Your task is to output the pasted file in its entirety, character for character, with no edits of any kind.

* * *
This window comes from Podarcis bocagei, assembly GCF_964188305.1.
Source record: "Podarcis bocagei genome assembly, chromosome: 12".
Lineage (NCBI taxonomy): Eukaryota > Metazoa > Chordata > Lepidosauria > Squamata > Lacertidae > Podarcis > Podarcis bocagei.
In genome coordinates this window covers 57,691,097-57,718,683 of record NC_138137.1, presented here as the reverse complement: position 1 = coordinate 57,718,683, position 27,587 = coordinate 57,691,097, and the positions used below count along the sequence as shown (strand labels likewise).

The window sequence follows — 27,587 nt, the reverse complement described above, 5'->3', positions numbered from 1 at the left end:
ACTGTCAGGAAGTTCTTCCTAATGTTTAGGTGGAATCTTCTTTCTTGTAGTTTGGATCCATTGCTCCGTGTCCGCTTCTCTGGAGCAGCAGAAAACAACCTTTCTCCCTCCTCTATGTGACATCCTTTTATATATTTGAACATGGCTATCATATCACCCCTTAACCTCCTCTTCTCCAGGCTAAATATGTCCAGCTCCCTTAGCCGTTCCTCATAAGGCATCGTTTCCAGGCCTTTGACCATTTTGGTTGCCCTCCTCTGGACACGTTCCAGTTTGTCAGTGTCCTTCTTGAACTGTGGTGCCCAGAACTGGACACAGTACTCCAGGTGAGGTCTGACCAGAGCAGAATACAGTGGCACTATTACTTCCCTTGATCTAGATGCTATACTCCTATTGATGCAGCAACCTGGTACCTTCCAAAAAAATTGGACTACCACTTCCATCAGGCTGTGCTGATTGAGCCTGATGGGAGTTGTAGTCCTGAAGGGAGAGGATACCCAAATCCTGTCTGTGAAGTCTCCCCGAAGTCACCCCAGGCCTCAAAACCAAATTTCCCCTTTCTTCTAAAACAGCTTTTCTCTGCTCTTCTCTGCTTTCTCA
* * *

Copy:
This window comes from Podarcis bocagei, assembly GCF_964188305.1.
Source record: "Podarcis bocagei genome assembly, chromosome: 12".
Lineage (NCBI taxonomy): Eukaryota > Metazoa > Chordata > Lepidosauria > Squamata > Lacertidae > Podarcis > Podarcis bocagei.
In genome coordinates this window covers 57,691,097-57,718,683 of record NC_138137.1, presented here as the reverse complement: position 1 = coordinate 57,718,683, position 27,587 = coordinate 57,691,097, and the positions used below count along the sequence as shown (strand labels likewise).

The window sequence follows — 27,587 nt, the reverse complement described above, 5'->3', positions numbered from 1 at the left end:
ACTGTCAGGAAGTTCTTCCTAATGTTTAGGTGGAATCTTCTTTCTTGTAGTTTGGATCCATTGCTCCGTGTCCGCTTCTCTGGAGCAGCAGAAAACAACCTTTCTCCCTCCTCTATGTGACATCCTTTTATATATTTGAACATGGCTATCATATCACCCCTTAACCTCCTCTTCTCCAGGCTAAATATGTCCAGCTCCCTTAGCCGTTCCTCATAAGGCATCGTTTCCAGGCCTTTGACCATTTTGGTTGCCCTCCTCTGGACACGTTCCAGTTTGTCAGTGTCCTTCTTGAACTGTGGTGCCCAGAACTGGACACAGTACTCCAGGTGAGGTCTGACCAGAGCAGAATACAGTGGCACTATTACTTCCCTTGATCTAGATGCTATACTCCTATTGATGCAGCAACCTGGTACCTTCCAAAAAAATTGGACTACCACTTCCATCAGGCTGTGCTGATTGAGCCTGATGGGAGTTGTAGTCCTGAAGGGAGAGGATACCCAAATCCTGTCTGTGAAGTCTCCCCGAAGTCACCCCAGGCCTCAAAACCAAATTTCCCCTTTCTTCTAAAACAGCTTTTCTCTGCTCTTCTCTGCTTTCTCA